French Foreign Minister Laurent Fabius said his Iranian counterpart left nuclear talks in Vienna for discussions with the country’s leaders on removing sanctions, suggesting the issue remains a major hurdle to a deal.
Iran’s top diplomat, Mohammad Javad Zarif, traveled to Tehran on Sunday and is expected to rejoin talks in the Austrian capital on Tuesday. He gave no reason for his departure, which came just 48 hours before a self-declared deadline for an accord on capping Iran’s nuclear program.
“We have made some progress but still it is not the end of a process,” Fabius said in New York. The Iranians are seeking precision about the lifting of sanctions and that’s why Zarif left, Fabius told reporters, adding that he plans to return to Vienna this week.
Iranian officials have repeatedly called for all sanctions -- which have halved Iran’s oil exports since 2012 and cut it off from investment and the global financial system -- to be lifted once a deal is agreed. The U.S. and its allies want the curbs to be removed in phases as Iran is shown to be implementing any deal.
Fabius’s comments came as the White House denied reports that U.S. President Barack Obama had sent a new letter to Iran’s top officials last week. Iranian media had reported the letter’s existence without elaborating on its contents.
As well as the issue of sanctions, envoys are struggling to find common ground on how deep and broad international monitoring of Iran’s declared and suspected atomic sites should be. Participants in Vienna expect the talks to overrun the June 30 deadline.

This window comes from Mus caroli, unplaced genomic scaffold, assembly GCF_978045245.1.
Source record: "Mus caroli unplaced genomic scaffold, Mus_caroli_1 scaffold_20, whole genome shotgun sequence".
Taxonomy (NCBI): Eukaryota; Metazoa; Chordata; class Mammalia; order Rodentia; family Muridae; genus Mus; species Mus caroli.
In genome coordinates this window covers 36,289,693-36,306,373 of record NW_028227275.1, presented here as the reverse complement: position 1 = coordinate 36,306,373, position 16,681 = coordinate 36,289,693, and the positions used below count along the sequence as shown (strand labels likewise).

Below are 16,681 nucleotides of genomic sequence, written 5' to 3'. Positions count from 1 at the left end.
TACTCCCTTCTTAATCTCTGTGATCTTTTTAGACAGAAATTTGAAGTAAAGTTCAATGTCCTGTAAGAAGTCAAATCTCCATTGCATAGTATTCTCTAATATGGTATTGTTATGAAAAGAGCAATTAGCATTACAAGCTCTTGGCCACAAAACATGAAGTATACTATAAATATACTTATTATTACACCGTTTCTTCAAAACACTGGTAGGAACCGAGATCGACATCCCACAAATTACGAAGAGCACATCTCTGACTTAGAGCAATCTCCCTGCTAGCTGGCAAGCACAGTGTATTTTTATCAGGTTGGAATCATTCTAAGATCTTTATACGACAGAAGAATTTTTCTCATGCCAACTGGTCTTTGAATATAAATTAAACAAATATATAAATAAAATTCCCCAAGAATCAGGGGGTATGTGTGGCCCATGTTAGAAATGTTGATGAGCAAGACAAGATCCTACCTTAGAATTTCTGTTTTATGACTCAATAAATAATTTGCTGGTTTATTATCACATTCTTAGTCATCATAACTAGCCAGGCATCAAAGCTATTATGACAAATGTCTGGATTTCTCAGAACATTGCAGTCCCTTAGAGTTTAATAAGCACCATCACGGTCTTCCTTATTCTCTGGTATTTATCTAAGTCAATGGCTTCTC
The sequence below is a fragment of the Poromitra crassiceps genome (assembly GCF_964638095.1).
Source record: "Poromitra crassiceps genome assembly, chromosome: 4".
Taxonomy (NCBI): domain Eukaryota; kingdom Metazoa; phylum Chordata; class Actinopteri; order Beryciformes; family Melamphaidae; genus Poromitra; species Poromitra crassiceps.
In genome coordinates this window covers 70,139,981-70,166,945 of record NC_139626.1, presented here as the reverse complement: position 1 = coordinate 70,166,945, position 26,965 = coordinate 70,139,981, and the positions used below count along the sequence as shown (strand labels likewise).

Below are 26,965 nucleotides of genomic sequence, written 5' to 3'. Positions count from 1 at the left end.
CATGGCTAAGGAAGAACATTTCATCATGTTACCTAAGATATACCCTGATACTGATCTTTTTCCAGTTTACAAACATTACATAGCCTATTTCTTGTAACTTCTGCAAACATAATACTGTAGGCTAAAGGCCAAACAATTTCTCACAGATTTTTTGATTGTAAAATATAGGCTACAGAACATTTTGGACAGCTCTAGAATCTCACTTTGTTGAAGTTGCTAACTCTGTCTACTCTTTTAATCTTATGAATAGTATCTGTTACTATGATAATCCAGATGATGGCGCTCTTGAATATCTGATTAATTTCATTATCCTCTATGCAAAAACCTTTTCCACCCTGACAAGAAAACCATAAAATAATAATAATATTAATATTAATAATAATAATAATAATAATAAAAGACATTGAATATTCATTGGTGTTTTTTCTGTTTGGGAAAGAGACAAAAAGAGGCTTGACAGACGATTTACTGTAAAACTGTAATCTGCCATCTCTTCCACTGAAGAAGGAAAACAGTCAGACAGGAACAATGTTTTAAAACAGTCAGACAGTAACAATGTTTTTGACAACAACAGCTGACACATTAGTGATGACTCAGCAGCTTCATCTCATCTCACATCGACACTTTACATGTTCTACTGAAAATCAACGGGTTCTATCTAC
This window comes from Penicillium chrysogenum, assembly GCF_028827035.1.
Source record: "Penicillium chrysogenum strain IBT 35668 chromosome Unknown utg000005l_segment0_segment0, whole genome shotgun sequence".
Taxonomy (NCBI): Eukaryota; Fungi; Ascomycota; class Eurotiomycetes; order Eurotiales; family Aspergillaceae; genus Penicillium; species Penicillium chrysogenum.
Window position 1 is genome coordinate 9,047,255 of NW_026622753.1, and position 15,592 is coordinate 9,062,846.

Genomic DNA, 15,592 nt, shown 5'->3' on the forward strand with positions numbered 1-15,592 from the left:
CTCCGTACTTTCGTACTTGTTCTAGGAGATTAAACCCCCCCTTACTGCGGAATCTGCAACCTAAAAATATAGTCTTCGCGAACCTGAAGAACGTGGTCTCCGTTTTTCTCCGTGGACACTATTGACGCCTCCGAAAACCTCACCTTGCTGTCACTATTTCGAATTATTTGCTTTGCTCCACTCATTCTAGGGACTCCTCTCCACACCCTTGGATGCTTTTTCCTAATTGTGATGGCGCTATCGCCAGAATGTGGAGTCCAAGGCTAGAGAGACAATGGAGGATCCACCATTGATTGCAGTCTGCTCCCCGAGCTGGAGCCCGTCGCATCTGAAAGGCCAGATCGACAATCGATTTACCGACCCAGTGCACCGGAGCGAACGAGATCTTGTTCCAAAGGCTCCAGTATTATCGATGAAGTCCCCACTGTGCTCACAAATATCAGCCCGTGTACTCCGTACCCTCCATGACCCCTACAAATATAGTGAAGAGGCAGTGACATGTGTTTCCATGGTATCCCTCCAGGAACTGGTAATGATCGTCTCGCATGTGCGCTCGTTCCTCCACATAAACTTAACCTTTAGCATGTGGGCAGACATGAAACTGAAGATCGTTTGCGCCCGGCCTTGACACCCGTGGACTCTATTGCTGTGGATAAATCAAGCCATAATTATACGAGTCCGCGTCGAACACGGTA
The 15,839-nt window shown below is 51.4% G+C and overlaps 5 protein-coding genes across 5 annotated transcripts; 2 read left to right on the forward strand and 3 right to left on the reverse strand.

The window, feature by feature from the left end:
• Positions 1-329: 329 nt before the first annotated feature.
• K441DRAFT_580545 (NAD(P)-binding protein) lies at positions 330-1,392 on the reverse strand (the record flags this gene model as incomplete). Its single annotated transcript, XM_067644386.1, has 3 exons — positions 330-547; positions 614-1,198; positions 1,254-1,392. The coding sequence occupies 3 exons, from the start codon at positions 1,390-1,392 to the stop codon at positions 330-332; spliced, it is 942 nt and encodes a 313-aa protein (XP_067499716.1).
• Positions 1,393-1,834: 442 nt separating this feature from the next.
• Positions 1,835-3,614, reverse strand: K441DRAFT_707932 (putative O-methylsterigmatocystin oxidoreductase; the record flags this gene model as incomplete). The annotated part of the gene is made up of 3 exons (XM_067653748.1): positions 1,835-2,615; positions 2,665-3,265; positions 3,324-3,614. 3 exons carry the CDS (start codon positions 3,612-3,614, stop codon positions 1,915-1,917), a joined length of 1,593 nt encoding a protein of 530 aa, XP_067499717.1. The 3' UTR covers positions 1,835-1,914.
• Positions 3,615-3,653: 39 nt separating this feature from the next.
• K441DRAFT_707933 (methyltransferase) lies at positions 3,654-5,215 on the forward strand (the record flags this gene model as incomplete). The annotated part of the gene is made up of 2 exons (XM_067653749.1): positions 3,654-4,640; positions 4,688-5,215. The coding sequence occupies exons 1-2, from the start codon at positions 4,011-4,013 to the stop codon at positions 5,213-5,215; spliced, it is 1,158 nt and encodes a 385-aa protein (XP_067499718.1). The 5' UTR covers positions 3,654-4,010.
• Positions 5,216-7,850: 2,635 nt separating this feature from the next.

On June 23, Iran’s Supreme Leader Ali Khamenei ruled out “unconventional” access by the International Atomic Energy Agency, signaling his continued opposition to inspectors being allowed to enter military bases.
U.S. Secretary of State John Kerry on Monday met with IAEA Director General Yukiya Amano at the Palais Coburg in Vienna, where the agency has increased its presence.
Although not formally part of the talks with the world powers at the table, the IAEA will play a critical role under a deal.
Before the Islamic Republic gets full relief from global sanctions, the agency will need to finish a 12-year investigation into the possible military dimensions of its nuclear work, verify enrichment-capacity restraints have been implemented and confirm that Iran has adopted stricter monitoring rules under the so-called Additional Protocol.
For more, read this QuickTake: Iran's Nuclear Enrichment